Hiking in Orillia (Part 1)

Exploring some of the many trails that the Orillia area has to offer!

Earlier this year, I had the chance to explore the Orillia, Ontario, area a little more. A friend of mine was back home in Ontario visiting family and we arranged to meet up in Orillia one day for a visit. Since we both enjoy spending time in the outdoors, we thought we’d check out a couple trails in the area and go hiking!

After doing some research online, I learnt that there are actually quite a few different trails in and around the Orillia area. After reading about the different trails, we decided on two, the Water’s Edge Trail at McRae Point Provincial Park, and the Scout Valley Loop Trail. These two trails were easy and short, but due to the lack of time we had to hike that day, they would be perfect. They both were located very close to Orillia, had easy access and parking during winter, and I already knew how to get to the one trail as I had been there before.

We met up in Orillia and had a nice little chat before we headed out to the trails. The last time we had seen each other we had met up in Algonquin Provincial Park during fall of 2018 and had hiked the Booth’s Rock Trail. We both really enjoyed hiking that trail!

A short drive out of Orillia brought us to McRae Point Provincial Park. This small park is located on Lake Simcoe. For it’s small size, the park has quite a few campsites, a large beach, a boat launch, and beautiful views across the lake. I stopped at McRae Point for a quick visit one afternoon last summer, while in the area, and I had hiked a short section of the trail that my friend and I would be hiking.

McRae Point is closed during the winter season, but people are welcome to park nearby and walk around the gate into the park. The Water’s Edge Trail loops around the south and north ends of the park and is connected by the park roads in between. One section of the trail comes out to the road right near the gate, so that was where we would start hiking from.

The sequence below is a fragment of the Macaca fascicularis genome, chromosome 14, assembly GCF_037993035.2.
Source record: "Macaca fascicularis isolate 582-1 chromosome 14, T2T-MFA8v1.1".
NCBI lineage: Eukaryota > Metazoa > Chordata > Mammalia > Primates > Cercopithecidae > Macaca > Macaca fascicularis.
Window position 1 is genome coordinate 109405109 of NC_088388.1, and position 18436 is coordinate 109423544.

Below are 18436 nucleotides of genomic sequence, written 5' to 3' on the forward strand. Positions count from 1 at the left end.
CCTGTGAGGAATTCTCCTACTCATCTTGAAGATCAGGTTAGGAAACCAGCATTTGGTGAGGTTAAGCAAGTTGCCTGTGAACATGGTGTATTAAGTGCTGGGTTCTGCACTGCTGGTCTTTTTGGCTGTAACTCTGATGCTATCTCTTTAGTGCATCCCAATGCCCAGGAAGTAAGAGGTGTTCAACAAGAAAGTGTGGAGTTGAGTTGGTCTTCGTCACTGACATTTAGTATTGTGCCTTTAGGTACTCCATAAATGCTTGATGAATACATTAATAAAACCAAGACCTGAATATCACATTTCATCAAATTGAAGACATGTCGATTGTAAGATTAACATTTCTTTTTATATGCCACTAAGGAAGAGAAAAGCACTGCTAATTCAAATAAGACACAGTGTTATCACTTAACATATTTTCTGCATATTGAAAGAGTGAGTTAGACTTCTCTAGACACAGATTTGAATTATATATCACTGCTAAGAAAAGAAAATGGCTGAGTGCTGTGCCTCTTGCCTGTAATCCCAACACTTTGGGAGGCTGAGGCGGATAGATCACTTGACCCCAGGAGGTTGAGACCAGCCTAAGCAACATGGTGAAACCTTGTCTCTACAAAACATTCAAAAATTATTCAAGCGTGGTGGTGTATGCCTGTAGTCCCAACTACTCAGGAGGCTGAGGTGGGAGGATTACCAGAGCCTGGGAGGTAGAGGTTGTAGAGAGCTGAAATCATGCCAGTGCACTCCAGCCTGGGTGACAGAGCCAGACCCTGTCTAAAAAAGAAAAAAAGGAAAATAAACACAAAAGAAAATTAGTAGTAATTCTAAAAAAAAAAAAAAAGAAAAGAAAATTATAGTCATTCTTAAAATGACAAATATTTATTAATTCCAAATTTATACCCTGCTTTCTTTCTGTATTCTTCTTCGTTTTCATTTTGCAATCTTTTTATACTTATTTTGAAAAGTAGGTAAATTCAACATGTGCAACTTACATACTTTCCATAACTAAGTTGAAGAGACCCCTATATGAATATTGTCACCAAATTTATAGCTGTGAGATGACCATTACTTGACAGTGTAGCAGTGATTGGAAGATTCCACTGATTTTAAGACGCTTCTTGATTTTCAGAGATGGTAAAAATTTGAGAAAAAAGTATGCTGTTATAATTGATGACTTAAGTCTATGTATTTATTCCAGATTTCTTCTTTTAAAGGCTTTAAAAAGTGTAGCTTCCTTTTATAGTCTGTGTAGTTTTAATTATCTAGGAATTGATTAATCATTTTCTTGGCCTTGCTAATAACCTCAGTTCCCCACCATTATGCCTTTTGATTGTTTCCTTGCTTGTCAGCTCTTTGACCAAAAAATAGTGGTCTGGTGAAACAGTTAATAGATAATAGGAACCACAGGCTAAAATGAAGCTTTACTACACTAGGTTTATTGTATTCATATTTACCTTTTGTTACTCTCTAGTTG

From the start, we could tell that this was a well used trail during winter. The snow was packed down well from other people, and was easy to walk with just our winter boots, no snowshoes needed. The trail followed along the Lake Simcoe shoreline, and we could see the lake easily through the leafless trees. Fox tracks crossed the trail through one section and headed out onto the frozen lake.

Considering that there are many houses located just outside of the park’s boundary, it was very quiet. No birds chirping, just the noise of a light breeze coming across the lake. It was a beautiful warm and sunny winter day!

We arrived at the end of a point jutting out into the lake, the most southern end of the park. It was a nice spot to take a rest and look around. After a mostly dull start to the winter, it was nice to stand out in the open in the warm sun. Being that it had been a warmer winter, we could see open water still beyond the ice on the lake. The waves had pushed up broken chunks of ice against the shoreline which had a beautiful blue hue to it!

From this point you can also see Strawberry Island. This island used to be owned and operated by the Roman Catholic Congregation of St. Basil as a place of retreat, and Pope John Paul II spent three days on the island in 2002.

We left the point and continued on along the trail, which took us through some large Eastern White Cedar trees that had grown almost sideways, windswept from living in the harsh strong winds that blow across Lake Simcoe.

We hiked along and then found ourselves out to where the trailhead for the Water’s Edge Trail is located. There was a boat launch here as well, along with another expansive view across Lake Simcoe.

From here we began to hike out of the park following the main park road. Due to the lack of time we had, we would not be hiking the north section of the trail this time. On our way out we passed by a group of cross country skiers who were making their way into the park, enjoying an afternoon of skiing along the unplowed park roads.

We passed the closed up park gatehouse. I always find it interesting to see locations at parks like this during winter compared to how they look during the busy summer months. Everything is quiet and peaceful, and covered in a blanket of snow, resting until spring when everything will come alive again!

Walking around the gate we arrived back at our vehicle. We had enjoyed a nice little hike at McRae Point! It’s always nice to explore new places and during different seasons. I’d like to come back to this park during warmer months and check out the rest of the Water’s Edge Trail.

We hopped in the car and headed back into Orillia to find somewhere to have lunch.

Stay tuned for my next blog post, Hiking in Orillia (Part 2), where we explore the Scout Valley Loop Trail!

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